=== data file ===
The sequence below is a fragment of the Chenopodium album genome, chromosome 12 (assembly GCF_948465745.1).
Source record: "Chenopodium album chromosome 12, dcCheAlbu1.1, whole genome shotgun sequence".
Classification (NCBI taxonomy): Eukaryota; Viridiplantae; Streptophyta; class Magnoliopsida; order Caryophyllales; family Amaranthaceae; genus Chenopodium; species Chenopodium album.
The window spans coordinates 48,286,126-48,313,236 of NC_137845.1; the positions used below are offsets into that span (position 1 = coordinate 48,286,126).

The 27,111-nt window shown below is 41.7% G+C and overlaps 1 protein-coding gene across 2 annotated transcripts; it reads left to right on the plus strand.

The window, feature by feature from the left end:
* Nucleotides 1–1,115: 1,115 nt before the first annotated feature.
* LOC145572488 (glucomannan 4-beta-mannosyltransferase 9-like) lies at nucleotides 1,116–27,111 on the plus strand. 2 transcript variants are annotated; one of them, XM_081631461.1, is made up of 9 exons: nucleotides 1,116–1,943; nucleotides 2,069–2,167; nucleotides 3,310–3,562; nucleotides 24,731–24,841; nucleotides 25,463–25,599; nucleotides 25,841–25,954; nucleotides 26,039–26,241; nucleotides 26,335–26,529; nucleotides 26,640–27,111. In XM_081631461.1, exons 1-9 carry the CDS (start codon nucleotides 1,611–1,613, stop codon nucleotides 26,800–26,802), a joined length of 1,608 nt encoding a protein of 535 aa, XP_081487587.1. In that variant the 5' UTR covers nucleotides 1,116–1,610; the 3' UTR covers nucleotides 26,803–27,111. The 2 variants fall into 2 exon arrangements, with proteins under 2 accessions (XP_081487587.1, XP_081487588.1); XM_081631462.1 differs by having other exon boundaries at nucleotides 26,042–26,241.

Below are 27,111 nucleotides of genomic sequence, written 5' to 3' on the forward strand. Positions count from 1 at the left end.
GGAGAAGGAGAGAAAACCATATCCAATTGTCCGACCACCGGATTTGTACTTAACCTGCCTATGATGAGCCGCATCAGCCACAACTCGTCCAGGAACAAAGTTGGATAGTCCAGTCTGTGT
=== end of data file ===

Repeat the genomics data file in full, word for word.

The sequence below is a fragment of the Chenopodium album genome, chromosome 12 (assembly GCF_948465745.1).
Source record: "Chenopodium album chromosome 12, dcCheAlbu1.1, whole genome shotgun sequence".
Classification (NCBI taxonomy): Eukaryota; Viridiplantae; Streptophyta; class Magnoliopsida; order Caryophyllales; family Amaranthaceae; genus Chenopodium; species Chenopodium album.
The window spans coordinates 48,286,126-48,313,236 of NC_137845.1; the positions used below are offsets into that span (position 1 = coordinate 48,286,126).

The 27,111-nt window shown below is 41.7% G+C and overlaps 1 protein-coding gene across 2 annotated transcripts; it reads left to right on the plus strand.

The window, feature by feature from the left end:
* Nucleotides 1–1,115: 1,115 nt before the first annotated feature.
* LOC145572488 (glucomannan 4-beta-mannosyltransferase 9-like) lies at nucleotides 1,116–27,111 on the plus strand. 2 transcript variants are annotated; one of them, XM_081631461.1, is made up of 9 exons: nucleotides 1,116–1,943; nucleotides 2,069–2,167; nucleotides 3,310–3,562; nucleotides 24,731–24,841; nucleotides 25,463–25,599; nucleotides 25,841–25,954; nucleotides 26,039–26,241; nucleotides 26,335–26,529; nucleotides 26,640–27,111. In XM_081631461.1, exons 1-9 carry the CDS (start codon nucleotides 1,611–1,613, stop codon nucleotides 26,800–26,802), a joined length of 1,608 nt encoding a protein of 535 aa, XP_081487587.1. In that variant the 5' UTR covers nucleotides 1,116–1,610; the 3' UTR covers nucleotides 26,803–27,111. The 2 variants fall into 2 exon arrangements, with proteins under 2 accessions (XP_081487587.1, XP_081487588.1); XM_081631462.1 differs by having other exon boundaries at nucleotides 26,042–26,241.

Below are 27,111 nucleotides of genomic sequence, written 5' to 3' on the forward strand. Positions count from 1 at the left end.
GGAGAAGGAGAGAAAACCATATCCAATTGTCCGACCACCGGATTTGTACTTAACCTGCCTATGATGAGCCGCATCAGCCACAACTCGTCCAGGAACAAAGTTGGATAGTCCAGTCTGTGT